Scott opted for trial over a plea bargain. (R. 6, PID 365.) At trial, Scott testified he shot Briggs in self-defense. (R. 6, PID 320.) But the jury convicted him of first-degree murder. (R. 6, PID 361.) Scott received a mandatory life sentence without eligibility for parole. (R. 6, PID 365.) He appealed to the Michigan Court of Appeals which affirmed his conviction over a partial dissent. See People v. Scott, No. 311955, 2014 Mich.App. LEXIS 780, at *1-7 (Mich. App. Apr. 24, 2014). The Michigan Supreme Court denied leave to appeal. People v. Scott, 854 N.W.2d 882 (Mich. 2014).

         Scott now seeks a writ of habeas corpus from this Court. (R. 1.) Scott raises three challenges to the constitutionality of his incarceration: prosecutorial misconduct, ineffective assistance of counsel, and cumulative error. (R. 1, PID 3-4.) The state responded and Scott filed a reply. (R. 5, 7.) Though Scott's prosecutorial misconduct claim highlights some troubling conduct, ultimately the petition does not warrant habeas corpus relief. The Court will address all of Scott's arguments, though not in the order he presents them.


         Habeas corpus petitions do not afford federal courts an opportunity to conduct “ordinary error correction” of state criminal convictions. Harrington v. Richter, 562 U.S. 86, 102-03 (2011). Rather, the Anti-Terrorism and Effective Death Penalty Act instructs federal courts to give state courts “the benefit of the doubt.” Stewart v. Trierweiler, 867 F.3d 633, 636 (6th Cir. 2017). According to AEDPA, a federal court must defer to a state court's decision on the merits unless the decision (1) “was contrary to, or involved an unreasonable application of, clearly established Federal law, as determined by the Supreme Court of the United States;” or (2) “was based on an unreasonable determination of the facts in light of the evidence presented in the State court proceeding.” See 28 U.S.C. § 2254(d). But “[w]hen a state court does not address a claim on the merits, . . . ‘AEDPA deference' does not apply and [this Court] will review the claim de novo.” Bies v. Sheldon, 775 F.3d 386, 395 (6th Cir. 2014).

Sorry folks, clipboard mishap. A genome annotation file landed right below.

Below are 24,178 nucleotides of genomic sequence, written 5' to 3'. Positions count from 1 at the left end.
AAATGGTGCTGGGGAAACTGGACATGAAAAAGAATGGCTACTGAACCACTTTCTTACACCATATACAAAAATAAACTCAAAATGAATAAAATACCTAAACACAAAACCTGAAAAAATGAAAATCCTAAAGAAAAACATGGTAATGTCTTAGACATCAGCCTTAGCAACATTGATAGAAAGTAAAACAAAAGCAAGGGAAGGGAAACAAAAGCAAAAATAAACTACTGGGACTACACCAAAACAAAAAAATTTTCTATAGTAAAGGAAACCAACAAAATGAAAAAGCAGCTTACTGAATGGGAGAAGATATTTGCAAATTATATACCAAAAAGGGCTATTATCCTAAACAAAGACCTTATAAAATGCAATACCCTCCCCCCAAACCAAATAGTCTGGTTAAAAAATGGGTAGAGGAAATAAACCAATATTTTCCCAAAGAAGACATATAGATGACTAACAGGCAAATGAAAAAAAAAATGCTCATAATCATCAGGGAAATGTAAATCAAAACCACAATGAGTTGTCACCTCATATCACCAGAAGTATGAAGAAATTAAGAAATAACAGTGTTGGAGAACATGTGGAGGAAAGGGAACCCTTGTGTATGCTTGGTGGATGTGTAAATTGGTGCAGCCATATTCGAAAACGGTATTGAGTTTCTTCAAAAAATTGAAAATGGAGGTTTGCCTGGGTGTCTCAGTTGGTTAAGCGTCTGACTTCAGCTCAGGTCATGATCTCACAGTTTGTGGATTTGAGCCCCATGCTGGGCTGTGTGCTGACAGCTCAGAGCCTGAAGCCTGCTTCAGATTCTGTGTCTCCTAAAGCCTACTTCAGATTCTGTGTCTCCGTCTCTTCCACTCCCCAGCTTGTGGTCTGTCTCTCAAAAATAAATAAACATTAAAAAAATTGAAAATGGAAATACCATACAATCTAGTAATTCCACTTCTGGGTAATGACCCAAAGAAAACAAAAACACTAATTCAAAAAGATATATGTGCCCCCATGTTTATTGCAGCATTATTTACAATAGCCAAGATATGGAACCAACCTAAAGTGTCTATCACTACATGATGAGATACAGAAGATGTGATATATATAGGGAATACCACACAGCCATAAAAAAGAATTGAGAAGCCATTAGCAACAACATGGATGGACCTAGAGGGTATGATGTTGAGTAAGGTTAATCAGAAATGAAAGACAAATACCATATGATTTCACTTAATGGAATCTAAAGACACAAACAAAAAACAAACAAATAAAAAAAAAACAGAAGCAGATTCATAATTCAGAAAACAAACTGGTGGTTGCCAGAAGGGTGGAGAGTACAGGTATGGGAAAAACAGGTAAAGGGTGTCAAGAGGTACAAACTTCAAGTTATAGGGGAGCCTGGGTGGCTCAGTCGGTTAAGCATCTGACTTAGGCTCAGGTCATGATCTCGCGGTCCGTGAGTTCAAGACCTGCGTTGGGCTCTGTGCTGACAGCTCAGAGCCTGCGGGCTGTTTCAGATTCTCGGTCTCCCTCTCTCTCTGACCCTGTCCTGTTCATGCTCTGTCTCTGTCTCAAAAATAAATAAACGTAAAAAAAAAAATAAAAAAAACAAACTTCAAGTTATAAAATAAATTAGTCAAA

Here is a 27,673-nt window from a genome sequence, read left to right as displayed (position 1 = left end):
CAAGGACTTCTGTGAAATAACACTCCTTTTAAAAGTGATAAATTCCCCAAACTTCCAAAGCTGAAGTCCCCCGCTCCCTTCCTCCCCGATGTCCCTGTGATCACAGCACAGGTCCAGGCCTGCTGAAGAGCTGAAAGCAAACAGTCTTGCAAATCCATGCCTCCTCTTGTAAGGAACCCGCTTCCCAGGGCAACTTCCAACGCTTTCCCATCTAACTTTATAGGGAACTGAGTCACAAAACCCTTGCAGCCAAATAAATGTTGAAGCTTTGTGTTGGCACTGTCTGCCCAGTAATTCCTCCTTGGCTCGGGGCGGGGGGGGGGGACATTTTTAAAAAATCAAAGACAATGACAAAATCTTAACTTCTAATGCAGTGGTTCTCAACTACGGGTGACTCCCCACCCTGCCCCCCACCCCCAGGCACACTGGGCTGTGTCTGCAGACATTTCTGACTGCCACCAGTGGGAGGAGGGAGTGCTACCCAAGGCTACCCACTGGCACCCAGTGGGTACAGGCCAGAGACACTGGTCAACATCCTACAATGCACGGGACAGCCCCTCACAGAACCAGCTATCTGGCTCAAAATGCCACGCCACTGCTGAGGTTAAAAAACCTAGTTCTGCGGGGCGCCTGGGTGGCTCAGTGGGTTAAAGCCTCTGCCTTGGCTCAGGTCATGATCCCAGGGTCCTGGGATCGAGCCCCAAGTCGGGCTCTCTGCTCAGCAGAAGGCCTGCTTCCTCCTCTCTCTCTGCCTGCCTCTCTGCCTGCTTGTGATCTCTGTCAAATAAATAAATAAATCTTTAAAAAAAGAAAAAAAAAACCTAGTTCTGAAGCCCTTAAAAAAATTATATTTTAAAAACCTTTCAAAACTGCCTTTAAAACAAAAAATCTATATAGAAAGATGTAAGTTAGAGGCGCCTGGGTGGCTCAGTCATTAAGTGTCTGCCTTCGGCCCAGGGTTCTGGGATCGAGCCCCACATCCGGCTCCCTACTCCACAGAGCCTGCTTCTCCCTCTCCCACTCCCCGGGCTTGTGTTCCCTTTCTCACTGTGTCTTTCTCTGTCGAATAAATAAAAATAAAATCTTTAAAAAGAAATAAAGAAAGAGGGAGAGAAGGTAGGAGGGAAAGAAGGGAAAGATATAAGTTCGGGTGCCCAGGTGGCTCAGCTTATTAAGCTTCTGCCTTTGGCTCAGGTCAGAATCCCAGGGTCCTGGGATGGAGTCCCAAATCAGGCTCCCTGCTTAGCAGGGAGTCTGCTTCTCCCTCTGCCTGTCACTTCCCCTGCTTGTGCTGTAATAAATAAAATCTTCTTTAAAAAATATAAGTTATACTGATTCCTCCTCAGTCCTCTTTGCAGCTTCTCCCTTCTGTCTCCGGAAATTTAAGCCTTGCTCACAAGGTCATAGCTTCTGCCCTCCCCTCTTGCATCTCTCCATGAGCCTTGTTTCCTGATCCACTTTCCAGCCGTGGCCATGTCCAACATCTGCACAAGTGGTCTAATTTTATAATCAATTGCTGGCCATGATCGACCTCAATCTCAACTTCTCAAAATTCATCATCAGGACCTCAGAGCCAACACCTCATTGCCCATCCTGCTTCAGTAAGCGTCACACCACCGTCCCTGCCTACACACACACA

Scott contends that multiple instances of prosecutorial misconduct violated his due process and fair trial rights.[2] Scott points to portions of the prosecutor's opening and closing statements along with a reference to his tattoo during cross-examination. (R. 1, PID 8-14.) The state responds that Scott procedurally defaulted all of these claims when his trial lawyer did not object to them. (R. 5, PID 52.)

         Where a habeas corpus petitioner raises a claim that the state believes is procedurally defaulted, federal courts may take the path of least resistance. See Lambrix v. Singletary, 520 U.S. 518, 525 (1997); Hudson v. Jones, 351 F.3d 212, 215 (6th Cir. 2003). So to ease the analysis, the Court will address the merits of Scott's prosecutorial misconduct claims.


         Scott's strongest claims of prosecutorial misconduct occurred during the opening and closing statements. During her opening statement, the prosecutor told the jury “[w]e [the prosecution] do not come to you and would not come to you unless the evidence would prove beyond a reasonable doubt, that [Scott] . . . killed Tahari Braggs without any lawful justification.” (R. 6, PID 170). Then in closing, the prosecutor attacked the merit of Scott's ...